Cappy Thompson and Dick Weiss
Intimate messages of moments in time are expressed through colorful compositions of fluid lines and a frenetic collage of details. This body of hand-glazed clay forms epitomizes a creative collaboration between Dick and Cappy, drawing inspiration from 15th-century folklore to modern-day graffiti. Throughout this series, the artists freely borrow from and reinterpret their sources. This dynamic duo of two distinct voices becomes one, where religion, nature and humans are layered with everyday stories and humor. [for full exhibition description, please download press release]
Cappy Thompson and
- view profile
Dick’s diary-like text and gestural splatters intentionally slip into Cappy’s rich narratives. Bird forms show up in many guises from Frakturs of Pennsylvania Dutch origin, to Mexican folk art, Korean 19th century painting and 1960s children’s book illustration. These designs have a strong self-assertion over the clay surface, portraying an effortless mastery of ideas and forms. It is a celebration of clay and paint media and an unbounded collaborative friendship.
Thompson’s work is held in esteemed collections such as the Museum of Arts and Design, New York, New York, Chrysler Museum of Art, Norfolk, Virginia, Corning Museum of Glass, Corning, New York, Tacoma Art Museum, Tacoma, Washington. Weiss’ work is held in important collections throughout the world, including the Victoria and Albert Museum in London and the Corning Museum of Glass, Corning, New York.
- view profile
Cappy Thompson has been painting glass since 1976. She started her career as a stained glass painter and became internationally recognized for her reverse-painted narratives on glass using the grisaille (or gray-tonal) painting technique. Her works have been shown and collected internationally. Recent works include architectural-scale public art installations in painted glass at Sea-Tac Airport, The Museum of Glass in Tacoma, and other Public sites.
“For me, as a narrative painter, the issue has always been content. The issue wasn’t glass, the material that I chose some 37 years ago. Nor was it the painting technique—grisaille or gray-tonal painting—that I taught myself to use. My work—which spans several decades and a variety of scales from the intimate to the monumental—has always been driven by content.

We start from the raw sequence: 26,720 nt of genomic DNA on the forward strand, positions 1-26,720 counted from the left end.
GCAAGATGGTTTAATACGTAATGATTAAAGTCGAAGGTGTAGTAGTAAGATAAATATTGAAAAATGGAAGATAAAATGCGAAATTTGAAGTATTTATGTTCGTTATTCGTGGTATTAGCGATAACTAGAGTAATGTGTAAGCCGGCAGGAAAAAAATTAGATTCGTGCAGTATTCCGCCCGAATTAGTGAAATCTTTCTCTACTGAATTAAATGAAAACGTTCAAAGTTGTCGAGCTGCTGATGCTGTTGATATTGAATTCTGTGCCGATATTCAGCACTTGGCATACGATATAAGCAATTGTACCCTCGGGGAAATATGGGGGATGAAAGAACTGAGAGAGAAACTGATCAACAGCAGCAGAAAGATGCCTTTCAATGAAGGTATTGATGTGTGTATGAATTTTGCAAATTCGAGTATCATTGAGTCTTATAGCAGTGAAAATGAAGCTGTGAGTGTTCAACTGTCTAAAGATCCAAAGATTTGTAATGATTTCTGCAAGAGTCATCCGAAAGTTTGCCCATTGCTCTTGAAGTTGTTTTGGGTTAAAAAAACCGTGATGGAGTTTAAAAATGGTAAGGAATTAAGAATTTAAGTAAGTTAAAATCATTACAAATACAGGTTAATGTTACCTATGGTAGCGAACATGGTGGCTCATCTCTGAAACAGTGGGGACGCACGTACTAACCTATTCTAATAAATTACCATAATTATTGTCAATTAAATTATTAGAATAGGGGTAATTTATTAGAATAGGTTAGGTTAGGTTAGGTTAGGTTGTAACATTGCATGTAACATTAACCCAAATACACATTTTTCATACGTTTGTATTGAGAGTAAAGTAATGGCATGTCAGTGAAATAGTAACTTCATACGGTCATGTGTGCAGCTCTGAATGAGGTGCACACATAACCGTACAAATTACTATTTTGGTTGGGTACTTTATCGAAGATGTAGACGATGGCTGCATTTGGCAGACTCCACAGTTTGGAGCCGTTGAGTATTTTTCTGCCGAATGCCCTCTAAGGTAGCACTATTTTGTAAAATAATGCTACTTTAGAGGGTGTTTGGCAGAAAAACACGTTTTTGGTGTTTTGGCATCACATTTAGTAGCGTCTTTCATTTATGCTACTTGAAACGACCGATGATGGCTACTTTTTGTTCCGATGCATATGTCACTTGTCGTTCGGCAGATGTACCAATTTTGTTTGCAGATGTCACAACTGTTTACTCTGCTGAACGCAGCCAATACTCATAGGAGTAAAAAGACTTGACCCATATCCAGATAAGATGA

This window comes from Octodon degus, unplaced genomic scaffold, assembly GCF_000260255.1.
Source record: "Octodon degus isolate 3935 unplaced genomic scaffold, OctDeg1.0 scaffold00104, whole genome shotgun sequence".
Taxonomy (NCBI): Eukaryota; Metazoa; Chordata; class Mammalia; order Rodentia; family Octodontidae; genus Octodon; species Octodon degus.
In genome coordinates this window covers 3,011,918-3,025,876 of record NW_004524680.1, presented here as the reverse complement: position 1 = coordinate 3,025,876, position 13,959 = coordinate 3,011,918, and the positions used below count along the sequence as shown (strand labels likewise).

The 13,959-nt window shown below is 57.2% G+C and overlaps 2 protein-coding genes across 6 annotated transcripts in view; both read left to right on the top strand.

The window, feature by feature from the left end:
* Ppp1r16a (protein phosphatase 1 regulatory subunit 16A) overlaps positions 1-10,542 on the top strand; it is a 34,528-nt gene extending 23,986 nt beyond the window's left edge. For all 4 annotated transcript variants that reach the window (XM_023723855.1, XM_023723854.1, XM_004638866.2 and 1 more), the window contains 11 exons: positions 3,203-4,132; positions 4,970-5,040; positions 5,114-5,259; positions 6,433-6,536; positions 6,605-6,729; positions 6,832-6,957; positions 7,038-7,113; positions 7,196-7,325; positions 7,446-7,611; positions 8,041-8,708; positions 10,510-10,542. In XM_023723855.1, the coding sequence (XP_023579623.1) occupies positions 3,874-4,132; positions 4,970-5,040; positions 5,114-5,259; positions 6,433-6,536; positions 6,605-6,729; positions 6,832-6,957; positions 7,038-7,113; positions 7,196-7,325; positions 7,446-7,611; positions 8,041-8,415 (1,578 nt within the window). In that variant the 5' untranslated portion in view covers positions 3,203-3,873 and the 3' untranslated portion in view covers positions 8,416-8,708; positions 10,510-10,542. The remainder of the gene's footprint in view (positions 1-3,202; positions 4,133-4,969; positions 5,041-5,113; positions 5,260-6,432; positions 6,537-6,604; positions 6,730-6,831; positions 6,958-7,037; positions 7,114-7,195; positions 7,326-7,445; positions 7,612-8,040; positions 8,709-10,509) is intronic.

Early in my career I was drawn to the images, symbols and painting of the medieval period—but not just the Christian tradition of Western Europe. I loved the content of Hindu, Pagan, Judaic, Buddhist and Islamic painting as well.
These were images created before the invention of “art” as we know it—before painters controlled the content of their work. These were works decreed by religious and political authorities to depict the magnificence and beauty of the natural and divine order.
What I loved was the naïve naturalism and devout simplicity of that period—like the folk art of any period.
I started by designing and painting glass panels based on the narrative content of mythology, fables and folktales, drawn in oblique projection, with transparent jewel-like colors. Later I painted similar narratives on glass vessels.
About fifteen years ago I found myself moving away from mythological narrative and toward compositions on vessels that drew upon images and themes from my personal life. Elements would drift up and assemble into picture-poems that seemed to have a life of their own.
I began to understand these works as reflections of the spiritual and psychological issues in my life. I painted members of my family and myself in a kind of autobiographical fantasy, working with the mythopoetic materials of my life. I cast myself into scenes from various spiritual traditions.
This began an autobiographical exploration of world culture and spirituality that continues to the present.
I see now, after more than three decades of work, that I am like those medieval painters striving to express magnificence and beauty. But my expression focuses on the human experience of goodness, of hope and of love”.
- view profile
Weiss was born in Everett Washington and earned his Bachelor of Arts degree from Yale University. He began teaching at Pilchuck Glass School in 1982, and has completed commissions for the Bellevue Art Museum, Washington, the Port of Shanghai, Shanghai, China, the Seattle-Tacoma International Airport, Washington, and the University of Washington, Seattle. His work can be found in impressive collections around the world including the Victoria and Albert Museum in London, and the Corning Museum of Glass in New York.